And this is the round that often gives us the supremely memorable games with fantastic, unique, memorable (or tragic) endings, at least in recent years (Patriots-Raiders and the tuck rule, Colts-Steelers and all the craziness at the end, Packers-Eagles and the 4th and 26). The drama is constant and the quality of football is spectacular (I seem to recall Sports Illustrated doing a feature on how and why the Divisional Round is the best weekend of football two or three years ago).

We're down to 6 real NFL games left until September, and 4 of them will be happening in the next two days. Enjoy the hell out of yourselves, people. You might be talking about what you see today for years to come.

Friday, January 12, 2007

BlueVikingDevil's Divisional Preview

I am excited about this weekend's games. Mostly just the AFC games, but I also look forward to seeing if Rex Grossman chokes or not. So without any more delay here they are.

Seattle at Chicago

Seattle has been anything but spectacular this year. Injuries have hit all three of their big offensive stars (Hasselbeck, Alexander, and D.Jackson) this year and Jackson is still hurting. I don't have much fail in Seattle, but I have even less faith in Rex Grossman. He is the exact opposite of Tom Brady. Brady rises to the occasion in a big game while Rex turns into a freshman high school quarterback. I have a feeling that Grossman throws 2 ints in the first half leading to a half time score of 20-6 with Seattle leading. Lovie benches Grossman and Griese comes in to lead Chicago to victory in the 2nd half with the help of a Hester punt return for a TD. Final Score 27-23 with Chicago coming out on top.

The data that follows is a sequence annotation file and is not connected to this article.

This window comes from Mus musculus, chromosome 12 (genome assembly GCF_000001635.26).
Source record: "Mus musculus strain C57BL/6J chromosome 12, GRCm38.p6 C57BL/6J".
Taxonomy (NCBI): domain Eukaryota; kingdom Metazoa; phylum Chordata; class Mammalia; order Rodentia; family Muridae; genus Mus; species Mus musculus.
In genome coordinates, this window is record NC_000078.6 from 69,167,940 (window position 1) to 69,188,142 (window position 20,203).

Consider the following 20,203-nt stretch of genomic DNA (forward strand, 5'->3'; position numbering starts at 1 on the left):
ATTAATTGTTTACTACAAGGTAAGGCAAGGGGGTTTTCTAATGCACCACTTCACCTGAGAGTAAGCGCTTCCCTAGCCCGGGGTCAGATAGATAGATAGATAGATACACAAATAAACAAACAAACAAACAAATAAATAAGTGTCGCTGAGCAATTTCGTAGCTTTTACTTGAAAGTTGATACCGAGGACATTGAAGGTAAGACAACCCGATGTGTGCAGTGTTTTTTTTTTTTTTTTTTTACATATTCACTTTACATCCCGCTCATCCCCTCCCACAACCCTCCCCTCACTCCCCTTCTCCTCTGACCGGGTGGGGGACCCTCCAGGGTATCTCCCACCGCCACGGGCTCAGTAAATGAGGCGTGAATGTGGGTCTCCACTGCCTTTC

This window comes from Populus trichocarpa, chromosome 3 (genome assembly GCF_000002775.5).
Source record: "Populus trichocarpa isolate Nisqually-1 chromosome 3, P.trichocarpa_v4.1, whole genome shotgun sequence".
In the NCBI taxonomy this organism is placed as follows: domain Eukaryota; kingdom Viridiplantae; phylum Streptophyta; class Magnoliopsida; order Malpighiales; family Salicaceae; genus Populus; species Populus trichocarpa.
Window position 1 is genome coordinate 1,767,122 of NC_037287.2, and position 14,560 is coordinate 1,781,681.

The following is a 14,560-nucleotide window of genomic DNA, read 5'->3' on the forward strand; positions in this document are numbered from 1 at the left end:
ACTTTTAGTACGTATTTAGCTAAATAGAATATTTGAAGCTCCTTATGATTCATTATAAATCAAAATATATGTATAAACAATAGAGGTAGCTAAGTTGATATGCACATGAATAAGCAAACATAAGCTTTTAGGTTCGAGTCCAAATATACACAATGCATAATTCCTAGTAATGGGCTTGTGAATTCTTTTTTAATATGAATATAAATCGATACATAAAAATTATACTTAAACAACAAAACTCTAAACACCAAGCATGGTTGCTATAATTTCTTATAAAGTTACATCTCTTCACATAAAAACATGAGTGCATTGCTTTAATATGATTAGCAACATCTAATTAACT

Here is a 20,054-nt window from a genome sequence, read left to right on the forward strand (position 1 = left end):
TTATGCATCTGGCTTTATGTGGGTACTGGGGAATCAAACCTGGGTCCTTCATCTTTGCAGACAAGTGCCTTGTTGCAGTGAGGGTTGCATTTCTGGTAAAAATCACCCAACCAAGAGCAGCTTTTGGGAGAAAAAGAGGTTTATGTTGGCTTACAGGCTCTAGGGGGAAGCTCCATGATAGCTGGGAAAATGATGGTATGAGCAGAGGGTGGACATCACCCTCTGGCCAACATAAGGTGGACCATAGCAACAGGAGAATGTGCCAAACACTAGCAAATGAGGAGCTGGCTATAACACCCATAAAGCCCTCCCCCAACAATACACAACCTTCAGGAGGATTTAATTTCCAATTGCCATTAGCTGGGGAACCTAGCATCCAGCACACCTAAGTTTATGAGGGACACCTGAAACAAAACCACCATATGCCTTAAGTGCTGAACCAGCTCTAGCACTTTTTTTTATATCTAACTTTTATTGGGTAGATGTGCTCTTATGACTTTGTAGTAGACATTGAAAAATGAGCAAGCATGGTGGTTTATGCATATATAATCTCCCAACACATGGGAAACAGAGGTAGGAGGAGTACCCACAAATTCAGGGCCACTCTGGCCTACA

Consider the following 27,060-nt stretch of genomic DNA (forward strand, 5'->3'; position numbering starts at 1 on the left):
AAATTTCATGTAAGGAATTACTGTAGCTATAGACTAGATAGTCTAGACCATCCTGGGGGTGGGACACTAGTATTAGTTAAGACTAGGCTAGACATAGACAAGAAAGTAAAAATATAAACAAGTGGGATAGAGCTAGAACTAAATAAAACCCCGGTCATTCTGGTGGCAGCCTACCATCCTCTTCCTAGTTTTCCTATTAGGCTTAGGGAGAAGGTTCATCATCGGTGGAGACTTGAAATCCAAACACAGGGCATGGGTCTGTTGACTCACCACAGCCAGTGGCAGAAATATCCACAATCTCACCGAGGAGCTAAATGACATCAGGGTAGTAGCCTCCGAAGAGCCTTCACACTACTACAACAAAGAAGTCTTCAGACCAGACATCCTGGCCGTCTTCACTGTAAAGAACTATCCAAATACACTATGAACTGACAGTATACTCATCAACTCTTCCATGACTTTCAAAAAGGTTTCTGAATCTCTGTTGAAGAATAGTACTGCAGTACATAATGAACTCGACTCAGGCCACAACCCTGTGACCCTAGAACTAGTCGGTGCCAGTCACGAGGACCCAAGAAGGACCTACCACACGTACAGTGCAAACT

Philly at New Orleans

I call this the meeting of the feel good stories of the year in the NFL. The Saints are the story this year and everyone had written off Philly after McNabb went down. Vegan Viking stated it well that much of Philly's success is going to depend on Brian Westbrook. The Saints won this matchup earlier this year. Two major thing were different for Philly in that game. First, McNabb was the QB and Andy Reid was calling the plays and going pass-pass-pass-punt, etc. Second, Stallworth was injured. I don't have much faith in Jeff Garcia, but thanks to the more balanced play calling with him at QB I think Philly can pull off the upset. Final Score 20-13 with Philly winning.

Indy at Baltimore

First off I cannot stand Peyton Manning. Don't get me wrong he is a great QB and essentially is the offensive coordinator in Indy. However, my distaste for him often causes me to throw reason to the side and just pick against him. I think Indy is good, but I think Baltimore is better. The Baltimore defense was by far the best defense this year and I think they are going to give Manning all types of problems and this week Indy isn't going to be able to establish the run like they did against KC. I think Manning has 3 more ints but gets 2 tds also. McNair comes out to play and with the help of an Ed Reed int return for a TD the Ravens will win. Final Score 31-23 with Baltimore winning.